HC Deb 18 March 1879 vol 244 c1151

asked Mr. Chancellor of the Exchequer, Whether it is the fact that, in the case of Martin v. Mackonochie, the judge against whose decision the appeal is made, but who has no personal interest in the action, has been permitted to appear by Counsel as a party in the suit; whether the Treasury has instructed the Solicitor General to appear accordingly; whether it is proposed to pay the costs out of the public purse; and, whether there is any precedent for such a course or for such an application of the public funds?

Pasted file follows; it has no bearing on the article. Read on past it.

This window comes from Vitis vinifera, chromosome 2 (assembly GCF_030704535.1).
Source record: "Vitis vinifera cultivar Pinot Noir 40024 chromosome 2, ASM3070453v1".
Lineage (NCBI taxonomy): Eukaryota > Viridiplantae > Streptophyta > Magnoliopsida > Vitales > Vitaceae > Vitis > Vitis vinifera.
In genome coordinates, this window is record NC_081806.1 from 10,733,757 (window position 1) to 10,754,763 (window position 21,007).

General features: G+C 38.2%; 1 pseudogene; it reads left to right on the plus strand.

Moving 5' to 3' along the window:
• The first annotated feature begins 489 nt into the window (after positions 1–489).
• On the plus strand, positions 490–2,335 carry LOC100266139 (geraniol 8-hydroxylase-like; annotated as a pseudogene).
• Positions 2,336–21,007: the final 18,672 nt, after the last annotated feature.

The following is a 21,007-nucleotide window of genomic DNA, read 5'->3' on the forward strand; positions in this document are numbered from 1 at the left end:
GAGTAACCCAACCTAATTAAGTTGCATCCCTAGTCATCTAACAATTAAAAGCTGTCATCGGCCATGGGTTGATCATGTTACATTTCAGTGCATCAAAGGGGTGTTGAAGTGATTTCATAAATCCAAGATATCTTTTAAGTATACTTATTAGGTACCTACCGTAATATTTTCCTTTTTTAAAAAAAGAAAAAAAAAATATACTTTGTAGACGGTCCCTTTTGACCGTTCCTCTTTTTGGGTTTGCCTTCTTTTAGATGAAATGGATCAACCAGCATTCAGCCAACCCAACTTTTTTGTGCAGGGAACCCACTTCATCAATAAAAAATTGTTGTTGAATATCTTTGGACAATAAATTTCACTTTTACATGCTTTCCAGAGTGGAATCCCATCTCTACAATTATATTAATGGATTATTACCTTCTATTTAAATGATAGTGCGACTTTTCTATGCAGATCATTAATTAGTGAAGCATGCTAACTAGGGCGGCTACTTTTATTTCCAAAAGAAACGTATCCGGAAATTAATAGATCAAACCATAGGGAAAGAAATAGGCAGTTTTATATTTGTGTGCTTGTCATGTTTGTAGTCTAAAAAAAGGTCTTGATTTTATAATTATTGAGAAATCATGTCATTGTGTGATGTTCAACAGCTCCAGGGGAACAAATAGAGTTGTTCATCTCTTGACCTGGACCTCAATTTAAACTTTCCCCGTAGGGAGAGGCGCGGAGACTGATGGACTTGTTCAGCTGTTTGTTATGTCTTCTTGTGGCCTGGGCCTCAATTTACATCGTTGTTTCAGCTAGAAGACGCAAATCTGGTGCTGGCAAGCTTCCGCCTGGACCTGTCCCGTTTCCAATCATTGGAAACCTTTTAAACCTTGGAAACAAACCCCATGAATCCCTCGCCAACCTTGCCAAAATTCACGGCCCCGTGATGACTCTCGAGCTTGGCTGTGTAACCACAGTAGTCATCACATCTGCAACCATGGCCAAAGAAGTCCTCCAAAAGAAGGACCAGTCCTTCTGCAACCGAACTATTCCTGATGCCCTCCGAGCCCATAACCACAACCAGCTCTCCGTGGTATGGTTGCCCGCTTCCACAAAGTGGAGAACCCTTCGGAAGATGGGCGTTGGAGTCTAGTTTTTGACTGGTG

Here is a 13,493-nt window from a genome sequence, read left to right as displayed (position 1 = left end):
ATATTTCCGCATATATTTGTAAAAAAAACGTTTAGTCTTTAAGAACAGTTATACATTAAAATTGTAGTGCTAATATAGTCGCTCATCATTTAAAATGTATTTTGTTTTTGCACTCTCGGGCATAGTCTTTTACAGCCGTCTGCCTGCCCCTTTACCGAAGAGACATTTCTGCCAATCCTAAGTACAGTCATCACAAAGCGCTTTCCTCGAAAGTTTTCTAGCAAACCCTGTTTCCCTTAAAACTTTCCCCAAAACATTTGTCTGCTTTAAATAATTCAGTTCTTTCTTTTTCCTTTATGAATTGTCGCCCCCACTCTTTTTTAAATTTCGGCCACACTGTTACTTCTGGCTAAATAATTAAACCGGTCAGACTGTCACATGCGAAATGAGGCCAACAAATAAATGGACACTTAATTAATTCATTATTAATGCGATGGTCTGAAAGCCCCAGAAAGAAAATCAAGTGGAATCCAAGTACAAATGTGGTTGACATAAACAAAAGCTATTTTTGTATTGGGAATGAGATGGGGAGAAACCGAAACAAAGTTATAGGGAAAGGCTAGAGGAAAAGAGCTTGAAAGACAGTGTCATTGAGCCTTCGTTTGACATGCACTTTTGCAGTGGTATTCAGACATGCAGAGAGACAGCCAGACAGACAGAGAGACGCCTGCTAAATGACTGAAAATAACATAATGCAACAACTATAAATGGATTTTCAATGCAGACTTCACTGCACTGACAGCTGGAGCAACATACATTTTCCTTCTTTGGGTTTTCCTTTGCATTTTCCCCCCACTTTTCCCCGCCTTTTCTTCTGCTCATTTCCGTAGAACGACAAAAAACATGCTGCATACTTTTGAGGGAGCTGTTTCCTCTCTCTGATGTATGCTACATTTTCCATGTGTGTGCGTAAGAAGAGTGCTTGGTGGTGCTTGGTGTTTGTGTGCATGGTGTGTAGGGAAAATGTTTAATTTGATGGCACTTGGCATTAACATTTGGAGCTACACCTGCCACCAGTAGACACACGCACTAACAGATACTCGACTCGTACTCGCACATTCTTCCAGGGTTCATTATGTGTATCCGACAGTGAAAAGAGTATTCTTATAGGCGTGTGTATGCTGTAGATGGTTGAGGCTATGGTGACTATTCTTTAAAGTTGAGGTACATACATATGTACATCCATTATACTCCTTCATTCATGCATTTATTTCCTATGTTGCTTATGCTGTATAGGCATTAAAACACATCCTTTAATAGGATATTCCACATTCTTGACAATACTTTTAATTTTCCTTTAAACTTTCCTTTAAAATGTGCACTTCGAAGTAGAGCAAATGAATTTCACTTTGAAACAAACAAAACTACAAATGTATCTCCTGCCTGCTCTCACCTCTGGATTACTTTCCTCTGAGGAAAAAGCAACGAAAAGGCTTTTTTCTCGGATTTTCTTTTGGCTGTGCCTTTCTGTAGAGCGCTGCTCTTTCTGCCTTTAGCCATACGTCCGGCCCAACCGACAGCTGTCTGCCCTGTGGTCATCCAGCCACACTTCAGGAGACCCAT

, in reply, said, it was true that the Judge in question (Lord Penzance) had been permitted to appear by counsel as a party in the suit. The permission, he presumed, was granted by the Court before which the proceedings took place; but, of course, that was a matter over which the Government had no control. The Treasury had instructed him (the Attorney General) to appear on Lord Penzance's behalf in accordance with the directions of the Lord Chancellor and the Home Secretary. It was proposed that the costs should be paid out of the public purse. He believed it was in accordance with usual practice that when there arose any question as to the jurisdiction of one Court over another, although the Judge, who had no personal interest in the matter, was expected to appear, the charge was borne by the Government. There was, of course, no direct precedent in the present case, because Lord Penzance's Court was of very recent creation.